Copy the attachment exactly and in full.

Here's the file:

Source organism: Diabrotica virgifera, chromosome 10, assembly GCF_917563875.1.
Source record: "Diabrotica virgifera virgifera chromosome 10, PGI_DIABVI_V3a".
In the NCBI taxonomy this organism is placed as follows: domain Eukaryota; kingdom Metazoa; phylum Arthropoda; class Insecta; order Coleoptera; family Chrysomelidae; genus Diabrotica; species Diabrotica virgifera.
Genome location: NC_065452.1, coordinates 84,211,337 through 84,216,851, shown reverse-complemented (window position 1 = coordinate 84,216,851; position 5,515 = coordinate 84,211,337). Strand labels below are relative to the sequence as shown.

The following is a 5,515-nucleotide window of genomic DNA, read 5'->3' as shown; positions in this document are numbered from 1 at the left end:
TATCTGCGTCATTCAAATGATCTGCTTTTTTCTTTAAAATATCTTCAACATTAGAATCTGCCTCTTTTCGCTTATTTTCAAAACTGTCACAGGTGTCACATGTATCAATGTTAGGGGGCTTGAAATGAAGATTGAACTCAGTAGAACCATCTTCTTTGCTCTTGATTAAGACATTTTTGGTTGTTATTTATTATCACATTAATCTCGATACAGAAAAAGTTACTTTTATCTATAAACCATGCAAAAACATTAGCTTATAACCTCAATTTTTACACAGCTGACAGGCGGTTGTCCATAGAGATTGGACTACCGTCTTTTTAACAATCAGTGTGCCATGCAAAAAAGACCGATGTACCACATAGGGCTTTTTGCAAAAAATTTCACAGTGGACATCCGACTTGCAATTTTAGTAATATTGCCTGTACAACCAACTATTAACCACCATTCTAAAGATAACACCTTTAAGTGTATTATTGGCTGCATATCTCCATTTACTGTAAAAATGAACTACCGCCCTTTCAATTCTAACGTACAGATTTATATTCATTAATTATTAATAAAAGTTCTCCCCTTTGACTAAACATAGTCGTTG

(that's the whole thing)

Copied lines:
Source organism: Diabrotica virgifera, chromosome 10, assembly GCF_917563875.1.
Source record: "Diabrotica virgifera virgifera chromosome 10, PGI_DIABVI_V3a".
In the NCBI taxonomy this organism is placed as follows: domain Eukaryota; kingdom Metazoa; phylum Arthropoda; class Insecta; order Coleoptera; family Chrysomelidae; genus Diabrotica; species Diabrotica virgifera.
Genome location: NC_065452.1, coordinates 84,211,337 through 84,216,851, shown reverse-complemented (window position 1 = coordinate 84,216,851; position 5,515 = coordinate 84,211,337). Strand labels below are relative to the sequence as shown.

The following is a 5,515-nucleotide window of genomic DNA, read 5'->3' as shown; positions in this document are numbered from 1 at the left end:
TATCTGCGTCATTCAAATGATCTGCTTTTTTCTTTAAAATATCTTCAACATTAGAATCTGCCTCTTTTCGCTTATTTTCAAAACTGTCACAGGTGTCACATGTATCAATGTTAGGGGGCTTGAAATGAAGATTGAACTCAGTAGAACCATCTTCTTTGCTCTTGATTAAGACATTTTTGGTTGTTATTTATTATCACATTAATCTCGATACAGAAAAAGTTACTTTTATCTATAAACCATGCAAAAACATTAGCTTATAACCTCAATTTTTACACAGCTGACAGGCGGTTGTCCATAGAGATTGGACTACCGTCTTTTTAACAATCAGTGTGCCATGCAAAAAAGACCGATGTACCACATAGGGCTTTTTGCAAAAAATTTCACAGTGGACATCCGACTTGCAATTTTAGTAATATTGCCTGTACAACCAACTATTAACCACCATTCTAAAGATAACACCTTTAAGTGTATTATTGGCTGCATATCTCCATTTACTGTAAAAATGAACTACCGCCCTTTCAATTCTAACGTACAGATTTATATTCATTAATTATTAATAAAAGTTCTCCCCTTTGACTAAACATAGTCGTTG